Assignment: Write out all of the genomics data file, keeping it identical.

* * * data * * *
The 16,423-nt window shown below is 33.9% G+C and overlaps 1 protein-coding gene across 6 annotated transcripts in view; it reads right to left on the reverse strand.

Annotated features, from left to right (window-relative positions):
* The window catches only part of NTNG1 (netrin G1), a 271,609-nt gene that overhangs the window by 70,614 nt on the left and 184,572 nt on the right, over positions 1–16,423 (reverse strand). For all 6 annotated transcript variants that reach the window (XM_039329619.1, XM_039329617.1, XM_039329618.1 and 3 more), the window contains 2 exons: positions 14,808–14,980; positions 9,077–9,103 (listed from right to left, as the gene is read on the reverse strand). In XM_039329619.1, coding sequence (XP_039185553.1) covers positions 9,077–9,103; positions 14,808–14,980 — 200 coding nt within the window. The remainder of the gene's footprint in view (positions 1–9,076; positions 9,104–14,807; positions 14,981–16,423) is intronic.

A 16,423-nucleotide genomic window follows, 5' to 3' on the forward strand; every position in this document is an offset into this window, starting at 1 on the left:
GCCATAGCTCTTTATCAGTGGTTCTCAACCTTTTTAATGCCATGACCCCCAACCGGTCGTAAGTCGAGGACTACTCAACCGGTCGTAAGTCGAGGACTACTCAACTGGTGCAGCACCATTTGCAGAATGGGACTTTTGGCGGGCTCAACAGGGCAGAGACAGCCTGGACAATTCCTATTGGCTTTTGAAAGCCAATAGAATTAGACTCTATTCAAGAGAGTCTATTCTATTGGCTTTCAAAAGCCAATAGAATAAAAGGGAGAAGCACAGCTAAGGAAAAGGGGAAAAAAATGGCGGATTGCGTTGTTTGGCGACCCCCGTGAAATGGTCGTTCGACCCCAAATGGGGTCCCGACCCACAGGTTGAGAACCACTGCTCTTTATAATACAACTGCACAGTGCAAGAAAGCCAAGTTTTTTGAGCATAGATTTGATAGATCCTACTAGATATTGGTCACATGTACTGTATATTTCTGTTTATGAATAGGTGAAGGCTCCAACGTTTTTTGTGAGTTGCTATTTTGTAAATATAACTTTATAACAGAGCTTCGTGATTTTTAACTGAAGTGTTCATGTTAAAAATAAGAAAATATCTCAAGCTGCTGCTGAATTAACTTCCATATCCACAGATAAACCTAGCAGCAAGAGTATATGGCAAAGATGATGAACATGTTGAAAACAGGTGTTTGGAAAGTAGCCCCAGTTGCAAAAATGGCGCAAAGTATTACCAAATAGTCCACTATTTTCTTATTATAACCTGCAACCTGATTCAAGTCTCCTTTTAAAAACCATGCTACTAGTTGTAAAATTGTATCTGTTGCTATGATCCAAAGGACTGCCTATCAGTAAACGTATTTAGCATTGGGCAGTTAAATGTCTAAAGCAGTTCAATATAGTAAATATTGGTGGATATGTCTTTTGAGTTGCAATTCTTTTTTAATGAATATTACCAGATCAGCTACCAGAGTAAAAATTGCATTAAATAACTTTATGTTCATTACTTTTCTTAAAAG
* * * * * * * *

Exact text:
The 16,423-nt window shown below is 33.9% G+C and overlaps 1 protein-coding gene across 6 annotated transcripts in view; it reads right to left on the reverse strand.

Annotated features, from left to right (window-relative positions):
* The window catches only part of NTNG1 (netrin G1), a 271,609-nt gene that overhangs the window by 70,614 nt on the left and 184,572 nt on the right, over positions 1–16,423 (reverse strand). For all 6 annotated transcript variants that reach the window (XM_039329619.1, XM_039329617.1, XM_039329618.1 and 3 more), the window contains 2 exons: positions 14,808–14,980; positions 9,077–9,103 (listed from right to left, as the gene is read on the reverse strand). In XM_039329619.1, coding sequence (XP_039185553.1) covers positions 9,077–9,103; positions 14,808–14,980 — 200 coding nt within the window. The remainder of the gene's footprint in view (positions 1–9,076; positions 9,104–14,807; positions 14,981–16,423) is intronic.

A 16,423-nucleotide genomic window follows, 5' to 3' on the forward strand; every position in this document is an offset into this window, starting at 1 on the left:
GCCATAGCTCTTTATCAGTGGTTCTCAACCTTTTTAATGCCATGACCCCCAACCGGTCGTAAGTCGAGGACTACTCAACCGGTCGTAAGTCGAGGACTACTCAACTGGTGCAGCACCATTTGCAGAATGGGACTTTTGGCGGGCTCAACAGGGCAGAGACAGCCTGGACAATTCCTATTGGCTTTTGAAAGCCAATAGAATTAGACTCTATTCAAGAGAGTCTATTCTATTGGCTTTCAAAAGCCAATAGAATAAAAGGGAGAAGCACAGCTAAGGAAAAGGGGAAAAAAATGGCGGATTGCGTTGTTTGGCGACCCCCGTGAAATGGTCGTTCGACCCCAAATGGGGTCCCGACCCACAGGTTGAGAACCACTGCTCTTTATAATACAACTGCACAGTGCAAGAAAGCCAAGTTTTTTGAGCATAGATTTGATAGATCCTACTAGATATTGGTCACATGTACTGTATATTTCTGTTTATGAATAGGTGAAGGCTCCAACGTTTTTTGTGAGTTGCTATTTTGTAAATATAACTTTATAACAGAGCTTCGTGATTTTTAACTGAAGTGTTCATGTTAAAAATAAGAAAATATCTCAAGCTGCTGCTGAATTAACTTCCATATCCACAGATAAACCTAGCAGCAAGAGTATATGGCAAAGATGATGAACATGTTGAAAACAGGTGTTTGGAAAGTAGCCCCAGTTGCAAAAATGGCGCAAAGTATTACCAAATAGTCCACTATTTTCTTATTATAACCTGCAACCTGATTCAAGTCTCCTTTTAAAAACCATGCTACTAGTTGTAAAATTGTATCTGTTGCTATGATCCAAAGGACTGCCTATCAGTAAACGTATTTAGCATTGGGCAGTTAAATGTCTAAAGCAGTTCAATATAGTAAATATTGGTGGATATGTCTTTTGAGTTGCAATTCTTTTTTAATGAATATTACCAGATCAGCTACCAGAGTAAAAATTGCATTAAATAACTTTATGTTCATTACTTTTCTTAAAAG